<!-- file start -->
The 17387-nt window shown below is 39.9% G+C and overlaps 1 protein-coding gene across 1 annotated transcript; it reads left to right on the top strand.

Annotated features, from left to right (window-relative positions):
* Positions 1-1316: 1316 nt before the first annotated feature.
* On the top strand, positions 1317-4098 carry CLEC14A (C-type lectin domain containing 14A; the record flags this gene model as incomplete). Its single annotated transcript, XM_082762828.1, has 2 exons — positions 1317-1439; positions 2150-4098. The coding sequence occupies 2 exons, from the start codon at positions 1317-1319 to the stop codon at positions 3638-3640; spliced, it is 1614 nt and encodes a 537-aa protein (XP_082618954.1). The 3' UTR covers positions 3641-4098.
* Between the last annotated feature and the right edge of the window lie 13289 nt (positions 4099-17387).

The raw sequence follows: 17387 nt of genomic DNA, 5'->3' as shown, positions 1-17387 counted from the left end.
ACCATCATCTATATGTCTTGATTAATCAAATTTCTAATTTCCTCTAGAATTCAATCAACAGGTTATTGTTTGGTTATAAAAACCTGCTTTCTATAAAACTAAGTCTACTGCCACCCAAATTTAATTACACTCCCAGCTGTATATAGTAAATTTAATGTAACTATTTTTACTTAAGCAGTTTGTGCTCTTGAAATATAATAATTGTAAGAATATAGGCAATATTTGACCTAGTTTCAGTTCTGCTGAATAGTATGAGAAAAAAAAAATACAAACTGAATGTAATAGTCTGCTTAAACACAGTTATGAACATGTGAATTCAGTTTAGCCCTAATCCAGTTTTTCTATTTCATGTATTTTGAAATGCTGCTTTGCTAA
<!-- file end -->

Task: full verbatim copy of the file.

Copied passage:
The 17387-nt window shown below is 39.9% G+C and overlaps 1 protein-coding gene across 1 annotated transcript; it reads left to right on the top strand.

Annotated features, from left to right (window-relative positions):
* Positions 1-1316: 1316 nt before the first annotated feature.
* On the top strand, positions 1317-4098 carry CLEC14A (C-type lectin domain containing 14A; the record flags this gene model as incomplete). Its single annotated transcript, XM_082762828.1, has 2 exons — positions 1317-1439; positions 2150-4098. The coding sequence occupies 2 exons, from the start codon at positions 1317-1319 to the stop codon at positions 3638-3640; spliced, it is 1614 nt and encodes a 537-aa protein (XP_082618954.1). The 3' UTR covers positions 3641-4098.
* Between the last annotated feature and the right edge of the window lie 13289 nt (positions 4099-17387).

The raw sequence follows: 17387 nt of genomic DNA, 5'->3' as shown, positions 1-17387 counted from the left end.
ACCATCATCTATATGTCTTGATTAATCAAATTTCTAATTTCCTCTAGAATTCAATCAACAGGTTATTGTTTGGTTATAAAAACCTGCTTTCTATAAAACTAAGTCTACTGCCACCCAAATTTAATTACACTCCCAGCTGTATATAGTAAATTTAATGTAACTATTTTTACTTAAGCAGTTTGTGCTCTTGAAATATAATAATTGTAAGAATATAGGCAATATTTGACCTAGTTTCAGTTCTGCTGAATAGTATGAGAAAAAAAAAATACAAACTGAATGTAATAGTCTGCTTAAACACAGTTATGAACATGTGAATTCAGTTTAGCCCTAATCCAGTTTTTCTATTTCATGTATTTTGAAATGCTGCTTTGCTAA